Purpose: Sustaining mental health services in rural India
is increasingly difficult. The major impediments to improve
mental health services in rural and remote areas in India are
the maldistribution of the resources, limited access to appropriate
and timely services, training of health workers,
burnout in workers and the financial cost of dealing with
crisis over prevention. We describe the progress made in the
Nitte Rural Psychiatric Project and the ongoing challenges
that confront us. This poster would describe an experiential
account of our experience in Nitte Rural Project wherein a
valuable aspect of rural experience is being a part of rural
community and having a ‘sense of community’.
Material and method: A qualitative study describing
the unique heartening experience of medical professionals
receiving a high level of respect in these
communities and the flip side of a close-knit community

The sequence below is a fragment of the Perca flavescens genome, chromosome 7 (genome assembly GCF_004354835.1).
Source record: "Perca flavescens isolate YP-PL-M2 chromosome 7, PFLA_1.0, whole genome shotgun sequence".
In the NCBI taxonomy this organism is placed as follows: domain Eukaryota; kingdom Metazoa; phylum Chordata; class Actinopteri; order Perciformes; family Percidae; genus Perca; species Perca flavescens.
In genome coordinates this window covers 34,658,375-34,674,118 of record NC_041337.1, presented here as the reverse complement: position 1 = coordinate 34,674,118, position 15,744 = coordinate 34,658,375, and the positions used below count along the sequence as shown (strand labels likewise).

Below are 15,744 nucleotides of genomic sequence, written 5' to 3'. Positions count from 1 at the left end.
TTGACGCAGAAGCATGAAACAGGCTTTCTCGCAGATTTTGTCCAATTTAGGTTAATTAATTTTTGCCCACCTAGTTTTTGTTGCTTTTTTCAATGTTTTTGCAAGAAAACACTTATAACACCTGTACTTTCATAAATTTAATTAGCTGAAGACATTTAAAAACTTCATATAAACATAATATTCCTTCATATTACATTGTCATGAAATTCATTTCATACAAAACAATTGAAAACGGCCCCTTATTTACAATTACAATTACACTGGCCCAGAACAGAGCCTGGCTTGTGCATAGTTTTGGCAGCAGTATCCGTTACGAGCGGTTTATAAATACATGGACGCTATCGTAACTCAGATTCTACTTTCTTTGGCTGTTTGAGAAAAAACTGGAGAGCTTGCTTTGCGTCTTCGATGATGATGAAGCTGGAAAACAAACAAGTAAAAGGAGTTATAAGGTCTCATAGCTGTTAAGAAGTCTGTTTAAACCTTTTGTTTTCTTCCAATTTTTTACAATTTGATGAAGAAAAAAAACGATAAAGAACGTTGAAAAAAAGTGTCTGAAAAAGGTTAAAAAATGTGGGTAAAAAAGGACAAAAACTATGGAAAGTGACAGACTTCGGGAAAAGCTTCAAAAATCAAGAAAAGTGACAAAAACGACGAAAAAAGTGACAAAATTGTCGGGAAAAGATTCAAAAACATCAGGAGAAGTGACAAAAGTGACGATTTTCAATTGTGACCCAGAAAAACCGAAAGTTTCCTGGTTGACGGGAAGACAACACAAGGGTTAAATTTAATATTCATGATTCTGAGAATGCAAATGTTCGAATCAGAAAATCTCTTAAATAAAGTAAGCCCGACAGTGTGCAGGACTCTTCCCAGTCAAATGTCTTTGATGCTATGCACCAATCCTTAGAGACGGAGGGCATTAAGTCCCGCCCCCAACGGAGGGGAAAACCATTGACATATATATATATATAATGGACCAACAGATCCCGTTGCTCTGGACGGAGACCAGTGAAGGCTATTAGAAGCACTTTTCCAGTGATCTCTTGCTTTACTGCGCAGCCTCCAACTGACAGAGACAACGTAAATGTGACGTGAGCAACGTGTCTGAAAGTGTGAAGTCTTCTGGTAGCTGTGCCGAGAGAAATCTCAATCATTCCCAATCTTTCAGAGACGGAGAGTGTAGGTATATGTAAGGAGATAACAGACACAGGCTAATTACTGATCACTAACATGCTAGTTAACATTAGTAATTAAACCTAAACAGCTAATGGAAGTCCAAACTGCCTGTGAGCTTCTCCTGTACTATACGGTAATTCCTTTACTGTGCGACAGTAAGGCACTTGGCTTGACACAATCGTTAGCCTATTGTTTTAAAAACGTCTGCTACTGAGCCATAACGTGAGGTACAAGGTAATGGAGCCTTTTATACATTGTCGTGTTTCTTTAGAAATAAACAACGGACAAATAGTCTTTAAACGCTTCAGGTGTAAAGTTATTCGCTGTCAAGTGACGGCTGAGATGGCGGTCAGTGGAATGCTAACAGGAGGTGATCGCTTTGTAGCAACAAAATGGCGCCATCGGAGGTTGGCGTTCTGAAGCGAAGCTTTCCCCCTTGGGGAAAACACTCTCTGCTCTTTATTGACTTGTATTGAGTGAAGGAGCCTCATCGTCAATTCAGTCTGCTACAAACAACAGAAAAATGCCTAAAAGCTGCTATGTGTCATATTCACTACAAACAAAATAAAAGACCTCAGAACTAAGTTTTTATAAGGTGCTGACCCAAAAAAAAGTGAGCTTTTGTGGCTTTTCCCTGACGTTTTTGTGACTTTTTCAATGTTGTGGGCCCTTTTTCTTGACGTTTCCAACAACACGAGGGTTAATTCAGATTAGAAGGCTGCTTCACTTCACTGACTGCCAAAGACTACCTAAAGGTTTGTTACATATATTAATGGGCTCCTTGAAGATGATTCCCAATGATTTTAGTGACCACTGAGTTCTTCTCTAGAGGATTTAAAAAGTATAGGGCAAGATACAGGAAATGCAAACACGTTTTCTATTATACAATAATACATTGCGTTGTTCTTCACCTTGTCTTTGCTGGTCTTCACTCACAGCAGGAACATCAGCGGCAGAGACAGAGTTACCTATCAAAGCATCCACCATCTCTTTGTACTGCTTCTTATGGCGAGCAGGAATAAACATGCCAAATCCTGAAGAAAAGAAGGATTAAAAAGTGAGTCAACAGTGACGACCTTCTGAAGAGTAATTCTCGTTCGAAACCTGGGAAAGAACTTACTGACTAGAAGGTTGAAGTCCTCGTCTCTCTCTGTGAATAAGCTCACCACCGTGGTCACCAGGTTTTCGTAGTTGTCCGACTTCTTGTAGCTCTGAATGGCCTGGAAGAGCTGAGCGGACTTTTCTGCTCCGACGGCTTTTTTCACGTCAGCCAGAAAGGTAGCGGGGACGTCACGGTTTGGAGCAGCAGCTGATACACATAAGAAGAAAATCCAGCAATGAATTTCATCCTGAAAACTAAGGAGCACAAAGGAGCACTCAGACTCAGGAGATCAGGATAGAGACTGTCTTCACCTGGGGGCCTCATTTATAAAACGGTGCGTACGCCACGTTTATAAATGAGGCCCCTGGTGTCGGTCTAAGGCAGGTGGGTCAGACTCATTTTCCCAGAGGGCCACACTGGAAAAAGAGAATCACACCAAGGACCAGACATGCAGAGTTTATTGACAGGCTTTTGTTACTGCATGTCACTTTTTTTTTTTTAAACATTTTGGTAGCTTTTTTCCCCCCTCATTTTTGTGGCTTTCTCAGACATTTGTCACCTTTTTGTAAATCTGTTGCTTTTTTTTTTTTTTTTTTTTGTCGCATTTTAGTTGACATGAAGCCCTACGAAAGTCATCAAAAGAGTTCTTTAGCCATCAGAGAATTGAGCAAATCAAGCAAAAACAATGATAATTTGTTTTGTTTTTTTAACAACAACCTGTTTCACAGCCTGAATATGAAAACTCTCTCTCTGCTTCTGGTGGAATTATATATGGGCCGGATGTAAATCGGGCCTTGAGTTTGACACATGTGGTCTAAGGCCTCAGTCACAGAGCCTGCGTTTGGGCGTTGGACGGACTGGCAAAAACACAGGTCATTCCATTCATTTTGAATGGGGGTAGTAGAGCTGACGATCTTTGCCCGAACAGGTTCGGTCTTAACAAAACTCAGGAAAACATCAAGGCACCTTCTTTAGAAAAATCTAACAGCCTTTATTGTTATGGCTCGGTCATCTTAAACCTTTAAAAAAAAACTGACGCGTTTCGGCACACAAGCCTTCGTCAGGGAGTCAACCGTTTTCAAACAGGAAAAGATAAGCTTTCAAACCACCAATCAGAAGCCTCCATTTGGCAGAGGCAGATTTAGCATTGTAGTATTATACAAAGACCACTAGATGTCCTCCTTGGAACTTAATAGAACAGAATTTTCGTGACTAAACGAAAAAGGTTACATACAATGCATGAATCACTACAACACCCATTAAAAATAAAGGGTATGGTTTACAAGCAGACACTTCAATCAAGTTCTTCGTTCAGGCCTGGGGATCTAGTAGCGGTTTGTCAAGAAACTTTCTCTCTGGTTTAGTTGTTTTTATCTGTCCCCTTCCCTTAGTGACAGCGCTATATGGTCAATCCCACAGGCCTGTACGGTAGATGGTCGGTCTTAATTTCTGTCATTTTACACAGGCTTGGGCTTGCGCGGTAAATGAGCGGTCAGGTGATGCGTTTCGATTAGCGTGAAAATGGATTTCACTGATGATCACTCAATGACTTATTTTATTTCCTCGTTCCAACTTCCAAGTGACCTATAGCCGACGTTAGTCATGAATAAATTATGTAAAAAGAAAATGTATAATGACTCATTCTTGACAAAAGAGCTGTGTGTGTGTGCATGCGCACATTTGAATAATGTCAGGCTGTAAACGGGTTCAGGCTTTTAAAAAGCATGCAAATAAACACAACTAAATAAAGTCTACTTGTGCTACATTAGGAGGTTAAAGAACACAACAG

where once you are part of it, it can become pervasive.
Attending social and community events can be an important
way to get to know the local people and gain their
respect and trust so invariably professional life intrudes
into personal time.
Results: Apart from isolation from peers, demands on
families (efforts to cope with relocation) and long term
unsustainability are some of the pressing concerns.
Conclusion: Unmet needs of large groups of rural
communities are being deprived of minimum availability
of mental health care, lack of affordability and accessibility
of services resulting in maintenance of stigma and
various social issues are highlighted.